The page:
STI Incubation Periods: Everything You Need To Know

STI Incubation Periods: Everything You Need To Know

Had a festive fling and worried you've come away with more than just a one night stand? New Year's Eve is a popular night of the year for casual sex, but with it comes an increase in sexually transmitted infections. If you've had a holiday hookup and think you may have contracted an STI, here's what you need to know.

What is an STI incubation period?

The incubation period of STIs (also referred to as sexually transmitted diseases, or STDs) is the time between when a person is infected with the sexually transmitted infection and when they begin to experience symptoms. The incubation period can vary depending on specific infections. Some STIs may not cause any symptoms at all, so a person may be infected and not know it. This is why it's important to get tested.

How many days after exposure do STI symptoms appear?

The time it takes for STI symptoms to appear after exposure depends on the specific STI. Here is a general overview of symptoms and incubation periods by infection type:


The incubation period for HIV is typically 2 to 4 weeks, although it can take as long as several months for signs to appear. Early signs of HIV include flu-like symptoms such as fever, fatigue and/or a sore throat, body rashes, swollen lymph glands, mouth ulcers, muscle and joint pain, nausea and vomiting, night sweats, and unexplained weight loss.


The incubation period for chlamydia is between 7 to 21 days. Symptoms of chlamydia in men include cloudy or watery discharge from the penis, pain or burning sensation when urinating, pain and swelling around the testicles, and burning around the opening of the penis. Chlamydia symptoms in women include itching in the urethra, pain or burning while urinating, pain or bleeding during intercourse, and abnormal vaginal discharge with a strong smell.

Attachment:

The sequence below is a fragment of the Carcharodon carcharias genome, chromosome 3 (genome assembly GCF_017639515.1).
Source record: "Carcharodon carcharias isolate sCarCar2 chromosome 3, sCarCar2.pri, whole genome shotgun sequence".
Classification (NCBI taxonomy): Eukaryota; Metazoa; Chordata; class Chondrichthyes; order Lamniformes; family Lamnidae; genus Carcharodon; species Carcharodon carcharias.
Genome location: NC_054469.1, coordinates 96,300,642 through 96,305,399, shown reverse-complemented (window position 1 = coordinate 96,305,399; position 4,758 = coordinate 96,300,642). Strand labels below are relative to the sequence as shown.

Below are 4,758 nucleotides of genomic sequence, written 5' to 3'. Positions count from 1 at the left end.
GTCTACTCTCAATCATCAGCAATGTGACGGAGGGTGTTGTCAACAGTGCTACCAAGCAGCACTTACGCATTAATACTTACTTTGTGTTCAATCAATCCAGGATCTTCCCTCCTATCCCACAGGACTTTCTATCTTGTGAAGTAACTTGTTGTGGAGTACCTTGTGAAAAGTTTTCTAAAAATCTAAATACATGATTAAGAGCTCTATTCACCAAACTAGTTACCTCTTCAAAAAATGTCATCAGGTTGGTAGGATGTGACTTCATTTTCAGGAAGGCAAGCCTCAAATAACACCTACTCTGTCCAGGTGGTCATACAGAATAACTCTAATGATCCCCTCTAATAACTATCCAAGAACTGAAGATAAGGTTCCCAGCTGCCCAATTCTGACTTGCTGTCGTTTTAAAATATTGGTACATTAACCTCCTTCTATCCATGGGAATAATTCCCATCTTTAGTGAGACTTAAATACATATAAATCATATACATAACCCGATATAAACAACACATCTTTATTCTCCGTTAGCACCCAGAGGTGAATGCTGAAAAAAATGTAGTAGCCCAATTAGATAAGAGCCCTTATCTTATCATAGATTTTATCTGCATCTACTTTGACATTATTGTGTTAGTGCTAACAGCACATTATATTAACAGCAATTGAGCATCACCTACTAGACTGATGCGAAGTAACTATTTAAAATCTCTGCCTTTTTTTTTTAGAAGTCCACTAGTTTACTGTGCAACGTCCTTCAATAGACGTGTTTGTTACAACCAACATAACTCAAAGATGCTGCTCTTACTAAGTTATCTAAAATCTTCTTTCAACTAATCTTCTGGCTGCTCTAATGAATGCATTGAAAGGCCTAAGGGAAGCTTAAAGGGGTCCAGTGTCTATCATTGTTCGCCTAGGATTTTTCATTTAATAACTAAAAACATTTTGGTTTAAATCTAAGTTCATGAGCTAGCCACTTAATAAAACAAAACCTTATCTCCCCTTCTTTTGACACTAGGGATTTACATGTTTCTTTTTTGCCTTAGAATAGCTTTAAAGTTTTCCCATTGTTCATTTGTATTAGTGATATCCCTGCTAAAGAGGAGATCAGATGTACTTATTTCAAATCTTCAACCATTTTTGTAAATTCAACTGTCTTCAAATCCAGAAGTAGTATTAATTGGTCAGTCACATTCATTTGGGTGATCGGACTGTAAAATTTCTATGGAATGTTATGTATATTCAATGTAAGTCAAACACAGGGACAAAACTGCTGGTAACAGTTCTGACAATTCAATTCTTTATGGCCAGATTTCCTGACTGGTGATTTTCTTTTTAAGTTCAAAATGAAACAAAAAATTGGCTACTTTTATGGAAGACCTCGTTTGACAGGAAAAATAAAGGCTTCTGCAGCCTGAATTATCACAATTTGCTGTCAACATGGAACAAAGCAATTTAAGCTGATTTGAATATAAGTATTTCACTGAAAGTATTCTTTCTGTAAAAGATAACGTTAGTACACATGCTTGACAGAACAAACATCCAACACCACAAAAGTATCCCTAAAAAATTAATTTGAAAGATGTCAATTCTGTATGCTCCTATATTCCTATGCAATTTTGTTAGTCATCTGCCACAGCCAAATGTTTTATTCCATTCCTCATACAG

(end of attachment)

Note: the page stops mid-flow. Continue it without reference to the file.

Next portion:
The incubation period for gonorrhoea is usually 2 to 5 days. One of the most common symptoms of gonorrhoea in men is a white, yellow, or green pus-like discharge from the penis, and a burning sensation in the penis when urinating. Gonorrhoea symptoms tend to be milder in women and can be easily mistaken for a bladder infection. In about half of all cases, there will be no symptoms at all.


The incubation period for herpes is typically 2 to 12 days. There are two types of herpes simplex virus (HSV) - HSV-1 and HSV-2. HSV-1 is commonly known as oral herpes, and it causes cold sores or fever blisters on the mouth or face. HSV-2 is referred to as genital herpes, and it causes sores or blisters on the genitals. Genital herpes should not be confused with genital warts, these are caused by HPV, which gets picked up on a pap smear test.


The incubation period for syphilis is between 3 to 6 weeks. The initial symptom of syphilis is usually a single sore, although it can also be multiple sores. It starts as a pimple but will then ulcerate to form a small, round, and painless ulcer.

When should I get tested?

If you're experiencing any of the symptoms we've mentioned, don't panic. Sexually transmitted infections are extremely common and nothing to be ashamed of. The most important thing is knowing your diagnosis and getting treatment. Firstly, you will need to take a test. The easiest way to do this is through iPlaySafe. They offer home STI tests that are integrated with an app.